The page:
Friday, October 26, 2012



Autism is a developmental disability that typically involves delays and impairment in social skills, language, and behavior. Autism is a spectrum disorder, meaning that it affects people differently. Some children may have speech, whereas others may have little or no speech. Less severe cases may be diagnosed with Pervasive Developmental Disorder (PDD) or with Asperger’s Syndrome (these children typically have normal speech, but they have many “autistic” social and behavioral problems). Left untreated, many autistic children will not develop effective social skills and may not learn to talk or behave appropriately. Very few individuals recover completely from autism without any intervention. The good news is that there are a wide variety of treatment options which can be very helpful. Some treatments may lead to great improvement, whereas other treatments may have little or no effect. No treatment helps everyone. A variety of effective treatment options will be discussed below.

What is the difference between Asperger’s Syndrome and Autism?

Asperger syndrome is usually considered a subtype of high-functioning autism. Most of the individuals with Asperger syndrome are described as “social but awkward.” That is, they want to have friends, but they do not have the social skills to begin and/or maintain a friendship.  While high-functioning autistic individuals may also be “social but awkward,” they are typically less interested in having friends. In addition, high-functioning autistic individuals are often delayed in developing speech/language. Those with Asperger syndrome tend not to have speech/language delays, but their speech is usually described as peculiar, such as being stilted and perseverating on unusual topics.


Genetics appear to play an important role in causing some cases of autism. Several studies have shown that when one identical twin has autism, the other co-twin often has autism.  In contrast, when one fraternal twin has autism, the co-twin is rarely autistic. Studies trying to identify specific genes associated with autism have been inconclusive. Currently, it appears that 20 or more genes may be associated with autism. This is in contrast to other disorders, such as Fragile X or Rett’s syndrome, in which single genes have been identified. A large number of studies have found that autistic individuals often have compromised immune systems. In fact, autism is sometimes described as an autoimmune system disorder.  One working hypothesis of autism is that the child’s immune system is compromised genetically and/or environmentally (e.g., exposure to chemicals). This may predispose the child to autism. Then, exposure to an (additional) environmental insult may lead to autism (e.g., the MMR vaccine) or mercury-containing vaccine preservatives (i.e., thimerosal). If parents have a child with autism, there is an increased likelihood that their future children will also develop autism. Many studies have identified cognitive disabilities, which sometimes go undetected, in siblings of autistic children. Siblings should be evaluated for possible developmental delays and learning disabilities, such as dyslexia.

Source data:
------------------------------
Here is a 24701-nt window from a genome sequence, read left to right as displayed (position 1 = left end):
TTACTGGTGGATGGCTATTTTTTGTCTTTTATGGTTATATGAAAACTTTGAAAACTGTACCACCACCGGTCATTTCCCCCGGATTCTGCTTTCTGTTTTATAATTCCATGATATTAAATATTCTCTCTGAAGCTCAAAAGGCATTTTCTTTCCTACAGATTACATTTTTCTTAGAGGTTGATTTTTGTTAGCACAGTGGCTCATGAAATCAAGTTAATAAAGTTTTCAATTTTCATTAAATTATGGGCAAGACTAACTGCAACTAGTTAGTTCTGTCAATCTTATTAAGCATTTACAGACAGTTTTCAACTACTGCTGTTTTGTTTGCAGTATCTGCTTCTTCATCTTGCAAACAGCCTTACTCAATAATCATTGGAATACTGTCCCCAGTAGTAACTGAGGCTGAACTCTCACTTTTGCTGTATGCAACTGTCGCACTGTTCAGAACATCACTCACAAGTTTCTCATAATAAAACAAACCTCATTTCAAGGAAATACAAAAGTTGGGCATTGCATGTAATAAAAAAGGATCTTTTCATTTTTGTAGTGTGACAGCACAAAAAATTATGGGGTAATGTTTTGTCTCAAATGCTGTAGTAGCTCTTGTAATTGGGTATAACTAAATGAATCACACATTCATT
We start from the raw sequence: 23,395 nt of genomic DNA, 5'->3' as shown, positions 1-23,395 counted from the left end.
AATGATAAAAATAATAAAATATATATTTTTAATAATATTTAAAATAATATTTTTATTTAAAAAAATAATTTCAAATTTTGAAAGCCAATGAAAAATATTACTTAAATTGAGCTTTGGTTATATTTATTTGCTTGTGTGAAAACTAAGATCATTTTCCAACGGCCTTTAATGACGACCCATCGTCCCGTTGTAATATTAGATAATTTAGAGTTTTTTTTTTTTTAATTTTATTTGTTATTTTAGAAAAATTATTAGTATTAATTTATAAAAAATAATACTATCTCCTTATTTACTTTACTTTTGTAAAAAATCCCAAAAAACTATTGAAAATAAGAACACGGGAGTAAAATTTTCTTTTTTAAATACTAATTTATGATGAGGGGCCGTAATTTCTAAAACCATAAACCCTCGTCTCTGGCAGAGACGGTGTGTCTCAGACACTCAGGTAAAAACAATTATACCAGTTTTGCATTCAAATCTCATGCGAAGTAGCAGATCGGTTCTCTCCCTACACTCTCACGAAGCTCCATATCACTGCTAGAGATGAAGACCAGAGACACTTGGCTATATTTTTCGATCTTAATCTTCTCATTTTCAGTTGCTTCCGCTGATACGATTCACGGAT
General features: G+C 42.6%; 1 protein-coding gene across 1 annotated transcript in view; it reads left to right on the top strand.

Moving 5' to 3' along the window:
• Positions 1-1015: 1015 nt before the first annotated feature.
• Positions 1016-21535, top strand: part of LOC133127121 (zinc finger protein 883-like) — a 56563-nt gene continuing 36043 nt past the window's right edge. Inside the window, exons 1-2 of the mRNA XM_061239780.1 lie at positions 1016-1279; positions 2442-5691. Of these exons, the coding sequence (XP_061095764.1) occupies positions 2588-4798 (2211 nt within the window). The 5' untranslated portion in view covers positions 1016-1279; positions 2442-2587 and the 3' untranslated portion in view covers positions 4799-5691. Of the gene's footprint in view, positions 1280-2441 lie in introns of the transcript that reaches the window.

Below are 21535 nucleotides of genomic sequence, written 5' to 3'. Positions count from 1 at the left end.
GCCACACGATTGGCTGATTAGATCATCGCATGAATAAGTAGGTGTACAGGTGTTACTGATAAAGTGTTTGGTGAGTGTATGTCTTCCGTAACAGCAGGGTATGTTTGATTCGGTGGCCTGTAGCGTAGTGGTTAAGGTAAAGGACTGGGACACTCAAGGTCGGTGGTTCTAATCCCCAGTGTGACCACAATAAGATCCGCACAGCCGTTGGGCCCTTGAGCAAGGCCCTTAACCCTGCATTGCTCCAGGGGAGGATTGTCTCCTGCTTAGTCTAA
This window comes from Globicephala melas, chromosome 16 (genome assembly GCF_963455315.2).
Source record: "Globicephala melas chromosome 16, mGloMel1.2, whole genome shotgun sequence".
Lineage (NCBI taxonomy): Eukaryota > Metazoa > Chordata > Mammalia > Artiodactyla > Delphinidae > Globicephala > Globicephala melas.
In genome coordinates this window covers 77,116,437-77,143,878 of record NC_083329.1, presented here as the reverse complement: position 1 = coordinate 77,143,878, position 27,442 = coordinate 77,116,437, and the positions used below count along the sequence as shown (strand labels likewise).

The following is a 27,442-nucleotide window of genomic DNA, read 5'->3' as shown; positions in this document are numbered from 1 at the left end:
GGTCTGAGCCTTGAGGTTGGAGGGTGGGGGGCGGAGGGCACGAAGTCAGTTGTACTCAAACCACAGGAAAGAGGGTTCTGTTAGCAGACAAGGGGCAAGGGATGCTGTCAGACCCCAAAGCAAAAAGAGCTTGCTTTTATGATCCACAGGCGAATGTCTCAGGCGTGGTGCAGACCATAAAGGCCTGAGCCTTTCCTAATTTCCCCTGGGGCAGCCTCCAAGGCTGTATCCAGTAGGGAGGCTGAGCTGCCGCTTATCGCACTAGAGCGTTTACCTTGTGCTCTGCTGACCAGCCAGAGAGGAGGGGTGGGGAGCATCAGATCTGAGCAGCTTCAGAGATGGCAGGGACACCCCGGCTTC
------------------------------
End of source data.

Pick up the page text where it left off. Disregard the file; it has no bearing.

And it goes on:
1.     Mental Retardation: Although it has been estimated that up to 75% of people with autism have mental retardation, research studies have frequently used inappropriate IQ tests, such as verbal tests with nonverbal children and, in some cases, estimating the child’s intelligence level without any objective evidence. Parents should request non-verbal intelligence tests that do not require language skills, such as the Test for Nonverbal Intelligence (TONI). Furthermore, regardless of the result, realize that autistic children will develop more skills as they grow older, and that appropriate therapies and education can help them reach their true potential.